Coming back from camping in Michigan I hear this shrieking in the back seat as my 12 yr old is freaking out big time apparently over a HUGE and I mean HUGE ant almost 2 inches long! He wasn’t able to dispatch the bugger and I don’t give a s#it what that bugs was sensing as afaict it is still in my car waiting to crawl up my leg! (WTF is it with Michigan bugs)

ucme's avatar

Fuck yeah! I speak from experience here, when a wasp comes under my radar it’s “hello human windmill” time. I mean seriously it’s cold sweat & girly screams with me.
Does it work? Do the little bastards buzz off? Uh huh, do they eckers like.
Apparently if you stand still when they land on you, once they realise you’re not a food source they fly away. Something to do with disturbing the air flow antognises them…..aww bless.
If I stood still while a wasp makes out with my arm i’d want a fucking purple heart!!

LuckyGuy's avatar

This is so nerdy I can’t believe I am actually saying this in public.
I attach a strip of clear flypaper (Window Fly Trap strips) to a ball cap. They are about 8 inches long and 2.5 inches wide. I tape the strip at the back of the cap with duct tape and use a piece of twist tie to hold it in the front about 3 inches off my head.

When I work outside, the deer flies immediately come and then… just disappear. When I take the hat off I find 10 of the little suckers stuck. Very satisfying.

Adirondackwannabe's avatar

@worriedguy Nerd!!! The bugs probably laugh themselves to death.

JilltheTooth's avatar

Oh, @worriedguy , sometimes your engineer nerdiness is so much like my Dad’s it makes me tear up a bit. Then I gag a little at the thought of all those dead bugs riding around on your head.

Adirondackwannabe's avatar

@JilltheTooth But he likes warm brie so he can’t be all that bad.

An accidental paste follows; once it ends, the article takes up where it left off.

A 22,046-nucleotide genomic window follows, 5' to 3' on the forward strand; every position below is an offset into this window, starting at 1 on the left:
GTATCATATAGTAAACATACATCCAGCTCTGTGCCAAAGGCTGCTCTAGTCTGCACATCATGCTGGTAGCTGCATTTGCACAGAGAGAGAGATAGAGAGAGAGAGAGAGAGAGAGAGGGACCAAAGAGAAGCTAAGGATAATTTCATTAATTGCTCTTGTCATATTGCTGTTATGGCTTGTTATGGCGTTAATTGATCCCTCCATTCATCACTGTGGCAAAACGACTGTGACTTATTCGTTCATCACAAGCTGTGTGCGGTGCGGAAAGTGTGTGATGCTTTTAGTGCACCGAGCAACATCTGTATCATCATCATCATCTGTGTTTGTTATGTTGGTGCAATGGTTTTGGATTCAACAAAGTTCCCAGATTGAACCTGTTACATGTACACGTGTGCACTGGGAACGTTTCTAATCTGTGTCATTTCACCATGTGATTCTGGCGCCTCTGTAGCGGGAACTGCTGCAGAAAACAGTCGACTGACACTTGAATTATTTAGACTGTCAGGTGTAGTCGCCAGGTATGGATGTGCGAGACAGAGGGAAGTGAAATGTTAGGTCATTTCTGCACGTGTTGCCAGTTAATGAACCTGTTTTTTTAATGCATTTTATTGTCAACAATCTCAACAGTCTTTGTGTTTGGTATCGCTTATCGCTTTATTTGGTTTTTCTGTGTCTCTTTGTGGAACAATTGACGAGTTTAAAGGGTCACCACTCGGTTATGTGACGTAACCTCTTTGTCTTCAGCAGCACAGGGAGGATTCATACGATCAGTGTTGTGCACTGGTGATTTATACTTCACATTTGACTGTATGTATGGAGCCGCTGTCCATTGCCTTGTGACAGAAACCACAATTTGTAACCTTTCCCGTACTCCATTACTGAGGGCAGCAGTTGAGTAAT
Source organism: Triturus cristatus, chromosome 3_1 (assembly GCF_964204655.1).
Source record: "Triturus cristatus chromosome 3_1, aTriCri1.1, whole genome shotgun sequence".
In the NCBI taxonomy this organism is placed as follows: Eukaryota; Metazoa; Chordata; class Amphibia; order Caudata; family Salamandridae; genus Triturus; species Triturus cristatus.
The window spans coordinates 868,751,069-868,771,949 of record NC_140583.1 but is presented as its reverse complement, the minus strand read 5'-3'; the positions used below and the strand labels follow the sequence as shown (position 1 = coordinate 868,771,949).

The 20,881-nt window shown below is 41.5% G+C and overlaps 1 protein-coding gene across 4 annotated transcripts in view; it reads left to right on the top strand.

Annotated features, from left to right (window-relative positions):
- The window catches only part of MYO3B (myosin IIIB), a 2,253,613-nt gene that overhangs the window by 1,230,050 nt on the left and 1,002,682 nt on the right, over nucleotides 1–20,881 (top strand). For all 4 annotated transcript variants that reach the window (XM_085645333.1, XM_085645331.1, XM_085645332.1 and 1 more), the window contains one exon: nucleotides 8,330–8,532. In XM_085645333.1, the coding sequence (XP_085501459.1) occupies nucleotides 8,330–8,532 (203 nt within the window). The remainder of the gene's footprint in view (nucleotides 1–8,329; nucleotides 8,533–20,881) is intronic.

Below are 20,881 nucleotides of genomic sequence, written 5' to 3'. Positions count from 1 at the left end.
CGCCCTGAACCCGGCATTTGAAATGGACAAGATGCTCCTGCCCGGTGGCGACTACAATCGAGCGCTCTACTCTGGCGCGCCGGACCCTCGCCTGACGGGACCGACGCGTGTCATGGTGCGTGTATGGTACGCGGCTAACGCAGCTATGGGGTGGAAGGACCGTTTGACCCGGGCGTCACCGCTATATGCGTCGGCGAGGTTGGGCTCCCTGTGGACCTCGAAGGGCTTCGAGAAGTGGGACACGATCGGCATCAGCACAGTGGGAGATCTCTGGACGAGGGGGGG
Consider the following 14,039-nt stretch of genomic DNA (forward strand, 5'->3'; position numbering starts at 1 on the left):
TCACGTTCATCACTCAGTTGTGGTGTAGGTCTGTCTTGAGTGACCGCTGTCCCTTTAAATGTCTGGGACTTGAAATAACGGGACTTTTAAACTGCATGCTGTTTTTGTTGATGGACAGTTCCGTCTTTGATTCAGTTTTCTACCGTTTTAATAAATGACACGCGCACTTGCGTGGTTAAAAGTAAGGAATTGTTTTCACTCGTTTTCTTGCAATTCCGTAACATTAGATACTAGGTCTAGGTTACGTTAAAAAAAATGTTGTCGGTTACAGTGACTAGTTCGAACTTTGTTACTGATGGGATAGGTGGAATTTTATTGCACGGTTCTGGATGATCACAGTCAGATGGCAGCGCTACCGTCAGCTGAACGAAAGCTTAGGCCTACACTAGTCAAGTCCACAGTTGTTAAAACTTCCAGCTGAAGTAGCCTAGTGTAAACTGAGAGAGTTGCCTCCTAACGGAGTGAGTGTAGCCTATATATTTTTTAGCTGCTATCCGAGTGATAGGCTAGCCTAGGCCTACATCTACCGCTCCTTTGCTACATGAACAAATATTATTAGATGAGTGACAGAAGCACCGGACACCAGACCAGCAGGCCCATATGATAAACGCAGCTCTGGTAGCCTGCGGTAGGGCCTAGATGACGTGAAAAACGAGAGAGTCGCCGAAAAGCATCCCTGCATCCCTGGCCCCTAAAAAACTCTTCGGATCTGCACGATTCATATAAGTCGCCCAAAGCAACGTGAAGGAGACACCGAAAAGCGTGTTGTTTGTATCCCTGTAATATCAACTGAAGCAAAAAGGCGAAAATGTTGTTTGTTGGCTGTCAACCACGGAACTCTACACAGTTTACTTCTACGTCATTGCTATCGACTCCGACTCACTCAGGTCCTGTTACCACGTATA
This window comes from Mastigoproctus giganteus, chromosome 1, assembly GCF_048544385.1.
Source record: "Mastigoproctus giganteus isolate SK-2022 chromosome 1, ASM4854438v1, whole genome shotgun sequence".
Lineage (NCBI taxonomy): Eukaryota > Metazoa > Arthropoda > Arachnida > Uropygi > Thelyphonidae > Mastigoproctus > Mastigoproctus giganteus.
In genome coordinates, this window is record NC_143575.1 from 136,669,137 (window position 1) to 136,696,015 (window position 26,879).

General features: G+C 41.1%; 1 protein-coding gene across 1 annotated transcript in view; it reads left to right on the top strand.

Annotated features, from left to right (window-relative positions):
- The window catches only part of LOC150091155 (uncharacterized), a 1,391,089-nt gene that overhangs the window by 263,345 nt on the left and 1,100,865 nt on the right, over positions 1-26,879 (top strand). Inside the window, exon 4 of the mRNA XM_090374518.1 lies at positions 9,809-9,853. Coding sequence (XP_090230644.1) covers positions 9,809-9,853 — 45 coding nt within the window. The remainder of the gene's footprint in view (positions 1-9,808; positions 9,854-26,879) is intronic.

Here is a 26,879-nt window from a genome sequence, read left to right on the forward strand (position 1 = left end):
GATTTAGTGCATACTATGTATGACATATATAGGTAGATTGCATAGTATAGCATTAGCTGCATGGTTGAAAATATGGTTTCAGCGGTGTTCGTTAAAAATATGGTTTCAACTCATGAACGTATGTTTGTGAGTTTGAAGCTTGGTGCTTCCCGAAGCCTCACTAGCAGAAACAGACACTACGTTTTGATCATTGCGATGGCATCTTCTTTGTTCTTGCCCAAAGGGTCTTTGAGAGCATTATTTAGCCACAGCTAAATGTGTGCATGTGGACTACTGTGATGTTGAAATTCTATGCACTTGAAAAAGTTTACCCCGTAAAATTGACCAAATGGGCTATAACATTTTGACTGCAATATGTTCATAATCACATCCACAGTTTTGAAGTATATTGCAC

ANef_is_Enuf's avatar

@worriedguy I have no words. You know that I find your nerdiness beyond endearing, but that is pretty amazing. And a little bit gross. lol.

LuckyGuy's avatar

I gotta tell you, it works! Deer flies and horse flies are caught immediately . I can walk in the woods and it gets them as soon as they try to bother me.
Here’s something even geekier! I used to arrange the strip so it stick up in the air like an Indian feather and waved around a bit when I walked. That worked great but the ribbing I got from the neighbors was not worth the extra deer flies I caught.

LuckyGuy's avatar

Oh, almost forgot. The buzzing they make when stuck can be a little disconcerting. You can feel the 100–150 Hz vibration if the hat is on really tight. Music to my ears.

I can post a picture of it so you get the idea.

Adirondackwannabe's avatar

@worriedguy The thing with the feather makes sense. Most insects track the CO2, which would be above the head. (Whose the nerd now)

JilltheTooth's avatar

I am so loving the turn this thread has taken!

LuckyGuy's avatar

<—- Here’s a picture of the hat today. 11 deer flies so far! Nice! Lunch!

Notice I did not include a picture of myself wearing it! That would be more embarrassing than Weinergate!

ANef_is_Enuf's avatar

LOL Oh my gosh, that made my day! @worriedguy, you are my hero. :)

gasman's avatar